For and Against / An Australian Republic10 August 2015
What do you want your country to value?
This is the central question of the debate of Australia’s constitutional future: the debate between remaining a monarchy and becoming a republic.
Should we value tradition, with the stability it offers, and accept the hierarchy, religiosity and the stagnation of our national culture that come with it? Or should we take a risk and choose a fresh start: to better craft our nation a distinctive culture that embodies our values of egalitarianism, secularism and multiculturalism?
What would Australia look like if we as a nation chose change? What could the Australia of 2050 look like as a republic?
An Australian president, whether directly-elected or chosen by parliamentary consensus, would provide our future republic with a single key change that would help propel our laggard nation into its future: a focal point for our own unique national culture through the opportunity for an Australian to hold the highest office of our nation.
Our current national culture can be summed up in one visual: a white man wearing thongs and a “Fuck off we’re full” t-shirt with an Australian flag draped around his shoulders, listening to the Triple J’s Hottest 100 while cooking a barbeque. We cling to this facsimile of national identity on days like Australia Day due to our lack of cultural identity.
Imagine if we didn’t have to, because instead of Australia having a vacuum of culture – caused by the highest office in our land being occupied by an uninterested foreigner – our nation would fill that role with one of us: an Australian who could, as our symbolic national leader, help us find and form an identity of our own to celebrate.
Imagine an Australia day more diverse than barbeques and beer: a day where we celebrate curries, souvlaki and pasta as much as the much vaunted snag.
Imagine a fulsome celebration of Indigenous culture, instead of tokenism, when an Indigenous person serves as our head of state.
Imagine a flag of our own flying from buildings and cars in celebration, instead of a flag defaced by the symbol of a foreign nation being draped over the shoulders of drunken bogans.
Imagine being represented on the national state by someone who truly represents our varied people. Consider the possibilities of a head of state who is gay, or who came to our country originally as a refugee, or who is disabled.
Imagine any of the millions of deserving Australian citizens who represent our country’s modern face in that role rather than the foreign, conservative, Anglo-Saxon, Anglican family who currently occupy it.
Imagine feeling unashamedly proud of being Australian. These thoughts could be the reality of Australia’s 2050, if we the people choose that future by choosing to become a republic.
The year is 2050. Australia is a republic. An octogenarian Jacqui Lambie is our president and Canberra has never been cooler: a booming metropolis where, if you’re a pollie, you’re treated like royalty. So to speak, that is, because ‘royalty’ is a dirty word. So much so that the ‘R’ in RAAF and RAN has been dropped in favour of a ‘P’ for Presidential.
Similar acronymic substitutions have occurred at what once were the Royal Botanic Gardens and the Royal Women’s Hospital. But no one notices – let alone cares – because those things are in Melbourne and who lives there these days? Yay Canberra.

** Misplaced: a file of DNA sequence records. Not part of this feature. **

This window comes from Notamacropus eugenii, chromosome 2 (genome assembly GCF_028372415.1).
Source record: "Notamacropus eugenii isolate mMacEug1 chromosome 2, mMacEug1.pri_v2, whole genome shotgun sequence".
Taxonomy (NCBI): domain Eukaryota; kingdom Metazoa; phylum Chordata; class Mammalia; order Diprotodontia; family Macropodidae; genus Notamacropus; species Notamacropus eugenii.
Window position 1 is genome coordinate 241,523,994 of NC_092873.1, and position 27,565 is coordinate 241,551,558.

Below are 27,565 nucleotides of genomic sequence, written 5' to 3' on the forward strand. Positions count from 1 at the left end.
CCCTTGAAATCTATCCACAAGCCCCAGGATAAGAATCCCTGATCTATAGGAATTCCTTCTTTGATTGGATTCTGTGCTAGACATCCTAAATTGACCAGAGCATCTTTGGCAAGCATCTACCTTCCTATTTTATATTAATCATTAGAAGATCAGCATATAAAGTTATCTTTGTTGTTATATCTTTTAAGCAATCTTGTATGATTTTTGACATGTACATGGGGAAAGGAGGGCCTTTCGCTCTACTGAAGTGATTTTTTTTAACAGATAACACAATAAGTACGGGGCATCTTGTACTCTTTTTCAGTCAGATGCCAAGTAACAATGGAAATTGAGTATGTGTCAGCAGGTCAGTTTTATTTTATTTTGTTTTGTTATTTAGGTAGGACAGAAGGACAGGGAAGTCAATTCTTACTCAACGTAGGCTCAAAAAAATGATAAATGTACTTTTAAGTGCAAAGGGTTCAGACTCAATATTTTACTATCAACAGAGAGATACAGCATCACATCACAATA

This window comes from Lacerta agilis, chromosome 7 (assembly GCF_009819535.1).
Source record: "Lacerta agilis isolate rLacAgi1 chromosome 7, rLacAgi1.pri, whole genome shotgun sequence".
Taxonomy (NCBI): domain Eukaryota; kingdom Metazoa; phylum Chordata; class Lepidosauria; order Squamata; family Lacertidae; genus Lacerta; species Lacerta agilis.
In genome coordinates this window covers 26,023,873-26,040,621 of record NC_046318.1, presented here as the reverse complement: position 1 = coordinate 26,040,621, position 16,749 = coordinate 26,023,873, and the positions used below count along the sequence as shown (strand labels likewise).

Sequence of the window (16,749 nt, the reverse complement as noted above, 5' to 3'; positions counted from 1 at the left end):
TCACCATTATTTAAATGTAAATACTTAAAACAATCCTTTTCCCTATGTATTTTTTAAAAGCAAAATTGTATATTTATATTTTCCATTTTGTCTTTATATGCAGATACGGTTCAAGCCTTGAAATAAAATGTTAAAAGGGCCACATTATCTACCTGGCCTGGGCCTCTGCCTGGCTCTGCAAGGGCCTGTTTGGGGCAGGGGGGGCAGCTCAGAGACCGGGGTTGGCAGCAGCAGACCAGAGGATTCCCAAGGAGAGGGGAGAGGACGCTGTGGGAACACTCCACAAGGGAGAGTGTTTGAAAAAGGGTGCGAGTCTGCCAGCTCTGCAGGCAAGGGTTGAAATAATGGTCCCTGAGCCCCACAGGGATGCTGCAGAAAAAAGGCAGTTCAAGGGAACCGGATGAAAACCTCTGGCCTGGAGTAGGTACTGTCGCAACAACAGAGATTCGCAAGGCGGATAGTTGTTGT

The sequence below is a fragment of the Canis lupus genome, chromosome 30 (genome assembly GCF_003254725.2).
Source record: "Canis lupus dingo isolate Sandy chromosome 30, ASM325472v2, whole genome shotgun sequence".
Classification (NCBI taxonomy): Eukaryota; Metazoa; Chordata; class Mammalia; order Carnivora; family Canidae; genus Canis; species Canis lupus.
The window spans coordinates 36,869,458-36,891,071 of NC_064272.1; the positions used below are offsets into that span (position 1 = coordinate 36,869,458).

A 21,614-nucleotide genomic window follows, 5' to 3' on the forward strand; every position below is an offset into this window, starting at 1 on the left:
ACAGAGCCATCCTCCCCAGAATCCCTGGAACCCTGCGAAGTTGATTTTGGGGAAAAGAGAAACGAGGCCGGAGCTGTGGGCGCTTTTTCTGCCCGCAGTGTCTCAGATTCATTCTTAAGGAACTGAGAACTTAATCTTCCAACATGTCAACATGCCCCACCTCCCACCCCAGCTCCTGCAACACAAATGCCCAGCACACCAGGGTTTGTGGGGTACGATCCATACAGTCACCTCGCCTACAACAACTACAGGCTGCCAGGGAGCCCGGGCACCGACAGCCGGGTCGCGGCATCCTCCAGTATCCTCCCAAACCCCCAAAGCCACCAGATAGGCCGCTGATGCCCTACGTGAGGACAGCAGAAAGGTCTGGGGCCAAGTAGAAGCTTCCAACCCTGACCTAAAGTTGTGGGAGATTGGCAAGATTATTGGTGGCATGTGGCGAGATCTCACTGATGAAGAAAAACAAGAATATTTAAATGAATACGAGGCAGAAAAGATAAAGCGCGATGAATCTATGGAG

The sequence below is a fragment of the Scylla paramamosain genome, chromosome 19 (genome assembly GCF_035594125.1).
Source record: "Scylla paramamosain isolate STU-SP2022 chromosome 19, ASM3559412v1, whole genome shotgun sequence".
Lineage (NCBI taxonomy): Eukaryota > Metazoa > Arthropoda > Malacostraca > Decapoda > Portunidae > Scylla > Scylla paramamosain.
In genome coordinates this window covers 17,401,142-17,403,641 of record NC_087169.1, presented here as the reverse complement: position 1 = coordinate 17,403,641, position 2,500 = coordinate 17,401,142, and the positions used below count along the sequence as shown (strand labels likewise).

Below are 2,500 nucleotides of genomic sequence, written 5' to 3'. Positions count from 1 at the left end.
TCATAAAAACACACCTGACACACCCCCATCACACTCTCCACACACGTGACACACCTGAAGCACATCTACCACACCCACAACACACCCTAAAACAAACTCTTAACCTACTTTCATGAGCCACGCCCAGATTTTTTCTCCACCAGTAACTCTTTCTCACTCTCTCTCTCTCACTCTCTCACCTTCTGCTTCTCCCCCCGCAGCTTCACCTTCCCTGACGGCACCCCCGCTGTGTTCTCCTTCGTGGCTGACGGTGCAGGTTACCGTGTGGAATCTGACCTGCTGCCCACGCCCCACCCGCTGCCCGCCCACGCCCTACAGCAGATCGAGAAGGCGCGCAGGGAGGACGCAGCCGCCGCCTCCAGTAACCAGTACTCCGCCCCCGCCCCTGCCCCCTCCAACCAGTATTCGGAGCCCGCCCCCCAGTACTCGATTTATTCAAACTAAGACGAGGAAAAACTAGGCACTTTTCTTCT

Oh, and racist bogans are still a thing.
This scenario is as absurd as it is disconcerting, but elements of the republican campaign are redolent of this sort of farcical, slippery-slope logic. So I’m fighting fire with fire. The only thread of reason I will extract from Jacqui’s presidential dystopia is that an Australian republic – in any form – would be a politicians’ republic. And Australia doesn’t want that. Let me briefly explain why.
Firstly, let’s look at our head of state. Formally, this is the Queen. Accusations of apathy or ignorance towards Australia on the part of Her Majesty or her family are insulting and wrong. I need not spell out the extent of their comprehensive knowledge of each of the Commonwealth countries, not least of all Australia. Even former prime minister Bob Hawke, himself not of the monarchist camp, praises the Windsors for remaining “absolutely committed to the Commonwealth”.
In practical terms, though, our head of state is and always has been the Queen’s viceregal representative, the Governor-General. Last time I checked, Sir Peter Cosgrove was Australian. As was Dame Quentin Bryce. The highest office in the land – that of Governor-General – is open to all of us.
Perhaps by 2050, we will be fortunate enough to appoint an Indigenous Australian as a worthy head of state. It is important to understand, though, that whatever is holding us back from recognising our First Peoples and other minorities in this way spawns not from some fault intrinsic to our constitution but from the prejudices of individual Australians. In the eternal words of Macklemore, a helpful if somewhat unexpected citation on constitutional monarchy, “No law’s gonna change us; we have to change us.”
Australia is one of the most successful multicultural societies on earth. For republicans pining for a more distinctive national identity, this is it: a rich and diverse composite of different cultures and ethnicities. Why do people come to Australia? Because of the protections and freedoms they are afforded under a democratic system of government that we and the Commonwealth inherited from Great Britain.
It is only right that we acknowledge and pay tribute – symbolically at the very least on flags and in our constitution – for that enormous bequest.